“We’ve done this on and off for years, ever since I moved from Perth to Melbourne. Honestly, long distance friendships are hard and I genuinely credit watching shows together like this for how close we’ve stayed across literally the entire width of this continent.”

Obviously, this is one of the wholesome benefits of streaming viewing parties — overcoming the tyranny of distance.

“So, this all started cause for a lot of our 20s we haven’t lived near each other,” says Emma Jenkins, about keeping in touch with her sister Hannah. Often they were separated by oceans and timezones, and used watching Netflix together as a way of staying connected.

“Like to me, it is genuinely indistinguishable from hanging out IRL and watching TV together,” she continues.

It’s an interesting concept — the majority of times I’ve ever gotten together to watch TV or movies with friends, it’s usually accepted that it will be the kind of show that we’re allowed to talk over, such as the classic High School Music trilogy.

You wouldn’t necessarily grab a huge group of people to watch something serious or attention-requiring — or at least not my friends.

Friends Make Fun Of TV Shows Together

“The trick is that it absolutely has to be garbage television, shows that are only tolerable with a running sidebar commentary on how garbage they are,” claims Alistair Baldwin.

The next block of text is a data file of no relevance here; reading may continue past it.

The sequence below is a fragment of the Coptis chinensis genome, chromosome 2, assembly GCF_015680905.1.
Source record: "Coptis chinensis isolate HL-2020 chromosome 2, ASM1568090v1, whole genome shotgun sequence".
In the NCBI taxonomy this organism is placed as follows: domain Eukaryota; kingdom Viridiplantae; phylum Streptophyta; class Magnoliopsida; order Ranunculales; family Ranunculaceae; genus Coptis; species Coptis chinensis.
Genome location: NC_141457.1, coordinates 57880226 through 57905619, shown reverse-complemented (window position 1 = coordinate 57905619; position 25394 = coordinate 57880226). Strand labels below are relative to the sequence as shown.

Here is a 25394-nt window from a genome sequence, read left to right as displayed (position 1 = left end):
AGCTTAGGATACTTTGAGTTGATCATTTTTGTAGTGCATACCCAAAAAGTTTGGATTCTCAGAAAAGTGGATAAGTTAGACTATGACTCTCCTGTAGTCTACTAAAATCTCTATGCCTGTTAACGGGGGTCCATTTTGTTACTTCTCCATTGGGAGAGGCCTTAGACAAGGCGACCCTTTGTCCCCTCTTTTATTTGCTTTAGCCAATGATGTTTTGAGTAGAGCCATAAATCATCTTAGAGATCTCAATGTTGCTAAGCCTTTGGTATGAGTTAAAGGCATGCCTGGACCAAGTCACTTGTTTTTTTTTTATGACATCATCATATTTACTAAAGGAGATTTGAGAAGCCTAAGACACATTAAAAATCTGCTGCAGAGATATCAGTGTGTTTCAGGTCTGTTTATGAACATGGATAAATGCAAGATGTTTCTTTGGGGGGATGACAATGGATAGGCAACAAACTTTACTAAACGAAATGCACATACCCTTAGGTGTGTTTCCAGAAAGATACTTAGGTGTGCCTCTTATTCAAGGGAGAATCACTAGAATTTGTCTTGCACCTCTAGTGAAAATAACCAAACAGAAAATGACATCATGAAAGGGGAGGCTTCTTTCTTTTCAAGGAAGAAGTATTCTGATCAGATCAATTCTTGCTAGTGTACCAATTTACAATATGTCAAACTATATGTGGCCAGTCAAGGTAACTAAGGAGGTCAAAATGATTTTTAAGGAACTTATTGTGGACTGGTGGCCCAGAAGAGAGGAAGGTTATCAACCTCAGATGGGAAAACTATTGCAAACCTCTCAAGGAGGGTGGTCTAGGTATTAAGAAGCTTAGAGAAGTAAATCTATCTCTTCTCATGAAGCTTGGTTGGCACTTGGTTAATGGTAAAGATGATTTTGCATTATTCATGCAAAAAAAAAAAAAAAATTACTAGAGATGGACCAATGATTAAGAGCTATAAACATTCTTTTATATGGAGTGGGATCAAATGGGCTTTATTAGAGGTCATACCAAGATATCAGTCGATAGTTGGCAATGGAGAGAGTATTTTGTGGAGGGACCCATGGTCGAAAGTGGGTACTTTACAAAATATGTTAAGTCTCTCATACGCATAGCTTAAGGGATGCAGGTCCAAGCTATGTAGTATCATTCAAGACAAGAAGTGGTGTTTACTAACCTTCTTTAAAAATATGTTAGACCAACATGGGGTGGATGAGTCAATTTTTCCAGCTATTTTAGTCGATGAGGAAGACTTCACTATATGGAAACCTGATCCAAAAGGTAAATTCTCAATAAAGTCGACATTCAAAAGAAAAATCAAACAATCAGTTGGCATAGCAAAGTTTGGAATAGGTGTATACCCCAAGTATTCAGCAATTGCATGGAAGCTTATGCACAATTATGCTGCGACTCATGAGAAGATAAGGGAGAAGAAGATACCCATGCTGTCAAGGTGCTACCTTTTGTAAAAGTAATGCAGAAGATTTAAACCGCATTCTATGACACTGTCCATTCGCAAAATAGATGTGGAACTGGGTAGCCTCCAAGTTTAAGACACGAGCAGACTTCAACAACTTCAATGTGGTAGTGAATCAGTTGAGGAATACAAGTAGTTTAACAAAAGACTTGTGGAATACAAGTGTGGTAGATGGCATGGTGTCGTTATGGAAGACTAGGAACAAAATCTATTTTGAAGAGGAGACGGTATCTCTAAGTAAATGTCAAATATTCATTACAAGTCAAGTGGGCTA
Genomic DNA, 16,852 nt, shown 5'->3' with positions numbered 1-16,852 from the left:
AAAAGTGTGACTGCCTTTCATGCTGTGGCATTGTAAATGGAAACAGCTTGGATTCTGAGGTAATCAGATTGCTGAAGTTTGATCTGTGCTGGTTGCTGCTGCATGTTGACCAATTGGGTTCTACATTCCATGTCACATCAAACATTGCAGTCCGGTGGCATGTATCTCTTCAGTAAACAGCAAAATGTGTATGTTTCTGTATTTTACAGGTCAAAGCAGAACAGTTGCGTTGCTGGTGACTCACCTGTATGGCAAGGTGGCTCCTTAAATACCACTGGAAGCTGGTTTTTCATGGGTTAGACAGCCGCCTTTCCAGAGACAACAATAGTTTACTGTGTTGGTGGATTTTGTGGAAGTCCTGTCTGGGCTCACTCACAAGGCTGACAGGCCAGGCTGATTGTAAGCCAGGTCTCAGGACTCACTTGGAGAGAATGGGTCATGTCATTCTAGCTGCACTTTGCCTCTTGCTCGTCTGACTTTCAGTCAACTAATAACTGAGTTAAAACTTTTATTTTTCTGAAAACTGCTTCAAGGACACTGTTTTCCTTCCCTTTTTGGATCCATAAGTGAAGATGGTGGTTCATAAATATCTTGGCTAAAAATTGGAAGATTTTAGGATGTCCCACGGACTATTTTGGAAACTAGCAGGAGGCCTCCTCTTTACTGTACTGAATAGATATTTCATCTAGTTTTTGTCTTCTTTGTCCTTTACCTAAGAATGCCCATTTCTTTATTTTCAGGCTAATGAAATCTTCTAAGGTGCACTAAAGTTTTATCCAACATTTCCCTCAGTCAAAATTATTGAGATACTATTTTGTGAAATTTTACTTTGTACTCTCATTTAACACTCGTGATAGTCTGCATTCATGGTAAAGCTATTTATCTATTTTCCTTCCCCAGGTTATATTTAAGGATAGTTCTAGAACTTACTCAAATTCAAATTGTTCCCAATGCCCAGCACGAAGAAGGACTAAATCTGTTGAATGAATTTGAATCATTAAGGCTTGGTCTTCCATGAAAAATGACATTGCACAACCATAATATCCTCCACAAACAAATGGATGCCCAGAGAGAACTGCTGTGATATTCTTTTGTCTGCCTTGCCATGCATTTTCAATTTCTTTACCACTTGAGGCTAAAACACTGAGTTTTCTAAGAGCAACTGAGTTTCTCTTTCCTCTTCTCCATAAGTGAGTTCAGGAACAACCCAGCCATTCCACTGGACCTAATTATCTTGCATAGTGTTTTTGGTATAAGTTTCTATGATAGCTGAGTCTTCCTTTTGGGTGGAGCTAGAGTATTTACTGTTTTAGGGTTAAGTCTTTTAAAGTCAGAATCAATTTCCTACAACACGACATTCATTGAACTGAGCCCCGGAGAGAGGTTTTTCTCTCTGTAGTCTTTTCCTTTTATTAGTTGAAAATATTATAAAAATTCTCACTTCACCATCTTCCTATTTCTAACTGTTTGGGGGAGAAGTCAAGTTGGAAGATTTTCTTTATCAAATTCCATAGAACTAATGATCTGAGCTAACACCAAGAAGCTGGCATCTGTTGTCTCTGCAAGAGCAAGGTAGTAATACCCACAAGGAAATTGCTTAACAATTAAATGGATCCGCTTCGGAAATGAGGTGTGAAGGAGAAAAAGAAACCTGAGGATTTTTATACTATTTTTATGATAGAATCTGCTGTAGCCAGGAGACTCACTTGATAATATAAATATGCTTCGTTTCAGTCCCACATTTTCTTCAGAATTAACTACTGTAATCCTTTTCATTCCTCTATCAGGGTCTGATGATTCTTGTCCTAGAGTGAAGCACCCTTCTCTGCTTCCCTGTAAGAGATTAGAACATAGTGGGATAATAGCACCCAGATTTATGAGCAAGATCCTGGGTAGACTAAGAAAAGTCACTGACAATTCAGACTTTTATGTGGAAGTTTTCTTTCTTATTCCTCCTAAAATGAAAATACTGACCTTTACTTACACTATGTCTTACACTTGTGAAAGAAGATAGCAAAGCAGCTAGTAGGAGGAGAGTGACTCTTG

It’s a good point — it would be kinda weird to sync up your Netflix and then just kinda coincidentally watch it together in silence. The lure is not about watching stuff at the same time — it’s commenting, criticising, communicating. And in order to do that, you can’t commit your entire attention to the movie.

It’s about the dialogue, and the connection, more than the content itself.

That’s why The Princess Switch was so perfect, it had plot holes so wide you could live in them. You only needed half your attention at the most to take it all in — the rest of your brain can be spent making jokes about the tiny child being a terrifying robot thing.

“In the past, we’ve watched shit classics like Gossip Girl and MTV’s Scream series,” continues Baldwin.  “We’re currently watching Riverdale together, which is ideal because it’s so bad, has only gotten worse — and yet it has just enough wholesome queer side characters for us to root for while yelling at the main straights who are literally… investigating DnD cults and orchestrating prison breaks? If it’s a bad show, you can use the scenes featuring your most hated of characters to legit talk to each other about life and jobs and relationships and stuff. I cannot stress enough that the show must be bad.”

It’s A Better Way Of Watching TV

Hannah and Emma don’t necessarily agree on the “bad TV only” rule, and actually find that “co-watching” as they call their own viewing party, can accentuate the way they engage with what they’re watching.

“I think I have a tendency to passively watch stuff like a couch potato, but co-watching lets me watch critically which is a more rewarding experience,” says Hannah.

“I often watch something alone and love it then will rewatch it with Em because it becomes a much more conscious experience to know that someone else is also consuming something, so you can kind of see it through their eyes”